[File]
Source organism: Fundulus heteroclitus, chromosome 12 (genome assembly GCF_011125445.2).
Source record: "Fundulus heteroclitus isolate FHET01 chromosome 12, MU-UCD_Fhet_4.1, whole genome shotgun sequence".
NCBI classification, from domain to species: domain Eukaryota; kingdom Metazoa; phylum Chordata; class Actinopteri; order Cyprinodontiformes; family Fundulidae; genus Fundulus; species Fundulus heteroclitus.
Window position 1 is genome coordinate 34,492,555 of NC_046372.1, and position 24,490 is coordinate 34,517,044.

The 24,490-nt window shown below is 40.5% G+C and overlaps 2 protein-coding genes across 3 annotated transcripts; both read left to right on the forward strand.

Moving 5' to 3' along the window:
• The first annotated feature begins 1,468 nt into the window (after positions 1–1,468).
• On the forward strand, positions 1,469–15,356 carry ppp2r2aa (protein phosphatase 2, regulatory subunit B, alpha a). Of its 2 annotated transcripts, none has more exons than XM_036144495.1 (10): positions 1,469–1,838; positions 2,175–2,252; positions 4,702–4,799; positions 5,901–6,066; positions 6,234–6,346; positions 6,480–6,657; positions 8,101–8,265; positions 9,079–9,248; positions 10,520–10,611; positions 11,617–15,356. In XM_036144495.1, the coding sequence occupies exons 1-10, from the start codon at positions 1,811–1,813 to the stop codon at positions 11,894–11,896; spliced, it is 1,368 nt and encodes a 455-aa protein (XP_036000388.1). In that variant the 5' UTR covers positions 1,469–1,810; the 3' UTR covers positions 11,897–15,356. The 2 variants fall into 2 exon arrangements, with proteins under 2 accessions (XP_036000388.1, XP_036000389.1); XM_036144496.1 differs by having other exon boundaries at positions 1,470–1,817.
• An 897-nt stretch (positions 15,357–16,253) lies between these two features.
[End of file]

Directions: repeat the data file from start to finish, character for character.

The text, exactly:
Source organism: Fundulus heteroclitus, chromosome 12 (genome assembly GCF_011125445.2).
Source record: "Fundulus heteroclitus isolate FHET01 chromosome 12, MU-UCD_Fhet_4.1, whole genome shotgun sequence".
NCBI classification, from domain to species: domain Eukaryota; kingdom Metazoa; phylum Chordata; class Actinopteri; order Cyprinodontiformes; family Fundulidae; genus Fundulus; species Fundulus heteroclitus.
Window position 1 is genome coordinate 34,492,555 of NC_046372.1, and position 24,490 is coordinate 34,517,044.

The 24,490-nt window shown below is 40.5% G+C and overlaps 2 protein-coding genes across 3 annotated transcripts; both read left to right on the forward strand.

Moving 5' to 3' along the window:
• The first annotated feature begins 1,468 nt into the window (after positions 1–1,468).
• On the forward strand, positions 1,469–15,356 carry ppp2r2aa (protein phosphatase 2, regulatory subunit B, alpha a). Of its 2 annotated transcripts, none has more exons than XM_036144495.1 (10): positions 1,469–1,838; positions 2,175–2,252; positions 4,702–4,799; positions 5,901–6,066; positions 6,234–6,346; positions 6,480–6,657; positions 8,101–8,265; positions 9,079–9,248; positions 10,520–10,611; positions 11,617–15,356. In XM_036144495.1, the coding sequence occupies exons 1-10, from the start codon at positions 1,811–1,813 to the stop codon at positions 11,894–11,896; spliced, it is 1,368 nt and encodes a 455-aa protein (XP_036000388.1). In that variant the 5' UTR covers positions 1,469–1,810; the 3' UTR covers positions 11,897–15,356. The 2 variants fall into 2 exon arrangements, with proteins under 2 accessions (XP_036000388.1, XP_036000389.1); XM_036144496.1 differs by having other exon boundaries at positions 1,470–1,817.
• An 897-nt stretch (positions 15,357–16,253) lies between these two features.